You might think that having an Epilog laser in your shop makes you capable of doing just about anything. Well, you’d be right—but it’s more than just a tool. It’s a hobbyist’s dream.
A quick look at Epilog’s extensive online Sample Club of new project ideas, with laser-ready files that you can download for free, will give you just a taste of the possibilities. Here are a few you’ll want to put at the top of your list to try.
The Living Hinge
This unique method of adding flexibility has become very popular with Epilog laser users. By cutting a pattern of lines, the laser can turn a variety of materials—hardwoods, cardstock, veneers, plastics and more—into bendable creations.
For the Sample Club project, we created a personalized book cover that can be easily modified to alternate sizes. Once you’ve lasered the cuts into the material of your choice, you can adhere a book to the inside with glue or create a paper pocket. For the front cover on the project pictured above, we chose a quote from Oscar Wilde, but of course you can choose whatever personalization you like!
Another popular laser application, especially for those of us who can use some help keeping our hand tools organized, is cutting “shadows” that precisely conform to our collections of clamps, screwdrivers, wrenches and so on. The laser can easily cut through foam of various thicknesses to create these tool shadows, which can then be deployed in tool boxes and drawers—or anywhere you like to store your tools.
The Sample Club project illustrates a shadowed wrench set cut from light blue polyethylene foam. Exact tool outlines were guided by putting the tools themselves on the scanner. Once the shadows are complete, you can also utilize the foam as a jig for adding personalized markings or serial numbers to the tools. On a CO2 laser, this is easily achieved with a marking solution that is either sprayed or brushed onto metal prior to engraving.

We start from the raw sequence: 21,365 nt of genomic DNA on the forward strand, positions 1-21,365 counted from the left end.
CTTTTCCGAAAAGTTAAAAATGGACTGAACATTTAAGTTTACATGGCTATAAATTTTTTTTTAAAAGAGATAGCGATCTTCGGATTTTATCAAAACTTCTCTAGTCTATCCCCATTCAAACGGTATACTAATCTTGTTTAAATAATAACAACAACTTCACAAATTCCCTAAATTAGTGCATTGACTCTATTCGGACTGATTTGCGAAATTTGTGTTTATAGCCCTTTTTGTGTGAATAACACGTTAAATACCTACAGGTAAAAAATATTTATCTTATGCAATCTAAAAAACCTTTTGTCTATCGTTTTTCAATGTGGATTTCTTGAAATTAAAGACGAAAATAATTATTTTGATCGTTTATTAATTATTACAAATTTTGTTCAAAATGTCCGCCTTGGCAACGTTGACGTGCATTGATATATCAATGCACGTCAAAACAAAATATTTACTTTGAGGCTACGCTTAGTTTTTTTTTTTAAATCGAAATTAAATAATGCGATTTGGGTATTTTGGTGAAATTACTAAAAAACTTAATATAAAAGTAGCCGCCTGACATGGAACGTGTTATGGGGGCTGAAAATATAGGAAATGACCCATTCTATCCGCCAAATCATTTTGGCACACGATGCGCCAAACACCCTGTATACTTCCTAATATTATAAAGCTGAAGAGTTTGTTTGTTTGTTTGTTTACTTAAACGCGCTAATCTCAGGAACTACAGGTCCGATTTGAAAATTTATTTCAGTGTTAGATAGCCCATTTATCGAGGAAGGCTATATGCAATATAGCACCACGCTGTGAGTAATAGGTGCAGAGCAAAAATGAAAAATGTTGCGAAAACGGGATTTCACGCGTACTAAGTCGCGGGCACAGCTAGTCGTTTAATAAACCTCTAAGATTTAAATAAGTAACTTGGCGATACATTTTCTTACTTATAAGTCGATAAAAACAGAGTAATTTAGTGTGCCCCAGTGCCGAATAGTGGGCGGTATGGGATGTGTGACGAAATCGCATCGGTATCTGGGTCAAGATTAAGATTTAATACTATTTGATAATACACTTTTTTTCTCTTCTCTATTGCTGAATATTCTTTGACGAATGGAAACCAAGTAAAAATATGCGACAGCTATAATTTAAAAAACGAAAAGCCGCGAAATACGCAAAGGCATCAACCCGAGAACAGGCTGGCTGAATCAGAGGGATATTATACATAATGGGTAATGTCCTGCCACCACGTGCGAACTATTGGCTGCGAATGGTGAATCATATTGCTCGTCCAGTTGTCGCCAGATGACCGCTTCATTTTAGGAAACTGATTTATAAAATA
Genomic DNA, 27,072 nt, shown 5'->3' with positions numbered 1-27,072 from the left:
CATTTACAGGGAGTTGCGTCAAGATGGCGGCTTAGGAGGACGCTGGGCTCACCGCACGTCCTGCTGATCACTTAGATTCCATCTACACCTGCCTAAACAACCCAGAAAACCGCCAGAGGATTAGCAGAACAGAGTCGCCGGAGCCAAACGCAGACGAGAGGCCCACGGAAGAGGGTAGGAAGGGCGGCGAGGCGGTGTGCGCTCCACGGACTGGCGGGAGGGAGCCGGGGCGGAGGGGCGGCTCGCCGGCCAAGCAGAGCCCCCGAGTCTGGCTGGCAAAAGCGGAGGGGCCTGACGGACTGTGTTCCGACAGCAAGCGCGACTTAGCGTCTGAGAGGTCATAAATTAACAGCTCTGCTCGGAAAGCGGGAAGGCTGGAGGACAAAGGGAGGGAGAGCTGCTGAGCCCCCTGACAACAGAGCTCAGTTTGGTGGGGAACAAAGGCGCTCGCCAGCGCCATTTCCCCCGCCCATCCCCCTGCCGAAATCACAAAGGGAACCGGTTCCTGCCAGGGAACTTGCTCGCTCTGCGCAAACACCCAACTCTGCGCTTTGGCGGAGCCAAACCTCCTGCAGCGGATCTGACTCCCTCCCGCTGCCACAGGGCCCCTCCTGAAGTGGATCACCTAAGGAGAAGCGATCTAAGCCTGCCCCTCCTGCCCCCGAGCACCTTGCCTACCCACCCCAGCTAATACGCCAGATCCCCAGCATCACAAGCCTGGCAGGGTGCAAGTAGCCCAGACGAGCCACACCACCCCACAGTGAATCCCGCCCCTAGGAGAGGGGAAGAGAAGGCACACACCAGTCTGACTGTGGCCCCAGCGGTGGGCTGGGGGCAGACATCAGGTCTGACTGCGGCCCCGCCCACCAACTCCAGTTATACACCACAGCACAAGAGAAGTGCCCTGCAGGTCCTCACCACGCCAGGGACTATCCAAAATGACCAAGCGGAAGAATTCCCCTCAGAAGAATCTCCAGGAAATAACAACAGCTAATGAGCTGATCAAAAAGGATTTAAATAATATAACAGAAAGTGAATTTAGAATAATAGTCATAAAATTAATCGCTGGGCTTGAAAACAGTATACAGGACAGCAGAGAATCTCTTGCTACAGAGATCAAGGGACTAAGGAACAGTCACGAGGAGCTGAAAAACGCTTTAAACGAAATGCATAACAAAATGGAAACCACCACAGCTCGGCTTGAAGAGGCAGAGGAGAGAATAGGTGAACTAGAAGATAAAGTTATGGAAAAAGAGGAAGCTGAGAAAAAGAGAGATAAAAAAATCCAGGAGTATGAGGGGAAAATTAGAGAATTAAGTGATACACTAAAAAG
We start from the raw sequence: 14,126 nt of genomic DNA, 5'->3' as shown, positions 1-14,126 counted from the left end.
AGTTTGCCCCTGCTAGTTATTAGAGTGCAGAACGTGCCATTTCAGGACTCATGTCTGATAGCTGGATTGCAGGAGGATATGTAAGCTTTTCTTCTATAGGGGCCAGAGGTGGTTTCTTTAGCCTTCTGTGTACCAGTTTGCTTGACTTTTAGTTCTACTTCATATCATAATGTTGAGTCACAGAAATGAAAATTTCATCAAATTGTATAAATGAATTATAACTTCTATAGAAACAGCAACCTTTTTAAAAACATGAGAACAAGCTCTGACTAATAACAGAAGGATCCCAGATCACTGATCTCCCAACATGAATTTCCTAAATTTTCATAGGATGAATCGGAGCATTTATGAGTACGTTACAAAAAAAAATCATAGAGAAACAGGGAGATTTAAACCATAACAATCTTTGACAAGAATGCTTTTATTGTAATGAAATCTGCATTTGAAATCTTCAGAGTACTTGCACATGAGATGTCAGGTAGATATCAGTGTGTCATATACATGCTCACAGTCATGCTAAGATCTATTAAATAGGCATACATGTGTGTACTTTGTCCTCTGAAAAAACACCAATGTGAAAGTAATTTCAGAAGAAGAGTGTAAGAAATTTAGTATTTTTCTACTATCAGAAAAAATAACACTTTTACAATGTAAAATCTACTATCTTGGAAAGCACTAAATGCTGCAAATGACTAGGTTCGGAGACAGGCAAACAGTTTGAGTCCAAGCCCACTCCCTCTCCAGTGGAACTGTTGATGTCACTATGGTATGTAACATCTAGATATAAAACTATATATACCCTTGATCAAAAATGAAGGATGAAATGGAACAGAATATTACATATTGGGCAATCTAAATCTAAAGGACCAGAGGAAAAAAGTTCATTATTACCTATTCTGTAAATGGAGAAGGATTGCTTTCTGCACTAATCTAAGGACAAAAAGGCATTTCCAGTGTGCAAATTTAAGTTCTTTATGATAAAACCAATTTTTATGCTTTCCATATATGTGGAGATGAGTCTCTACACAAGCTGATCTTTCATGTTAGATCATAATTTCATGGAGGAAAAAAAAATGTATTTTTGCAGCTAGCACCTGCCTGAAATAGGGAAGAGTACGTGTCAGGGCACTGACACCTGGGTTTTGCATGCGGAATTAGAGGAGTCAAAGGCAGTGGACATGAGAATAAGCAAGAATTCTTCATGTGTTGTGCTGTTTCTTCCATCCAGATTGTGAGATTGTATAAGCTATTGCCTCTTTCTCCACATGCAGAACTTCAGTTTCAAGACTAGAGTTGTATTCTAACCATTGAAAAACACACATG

Portable Bowling Set
Sometimes you’ve just got to have a little fun. This lightweight bowling set, laser-cut from corrugated cardboard, is a perfect project for showing off the capabilities of your Epilog Laser system—not to mention making you the life of any party that you bring it to.
The laser is used to cut the cardboard into number-coded pieces that can be easily assembled. Glue is optional, as the set is designed to be rigid once the pieces are put together. In fact, it might be even more fun to bring it somewhere unassembled and let your bowlers put the pieces together before they take turns knocking down the pins.
You can also use alternate materials, such as plywood or acrylics, to increase both rigidity and value. Or you can create your own design. This Sample Club project was made with 123D Make from Autodesk, which has been replaced with Autodesk Slicer—a simple online 3D design and printing app used by a wide range of hobbyists. No special design experience is required.
Much More to Explore
Once you’ve gotten your feet wet making these projects, we’re sure you’ll agree that it’s hard to stop at three! Well, don’t. The hobbyist’s universe is ever-expanding, and you can think of the Epilog laser as a trusted co-pilot on your journey into it. So check out the Sample Club, sign up for our newsletter, and above all never stop exploring.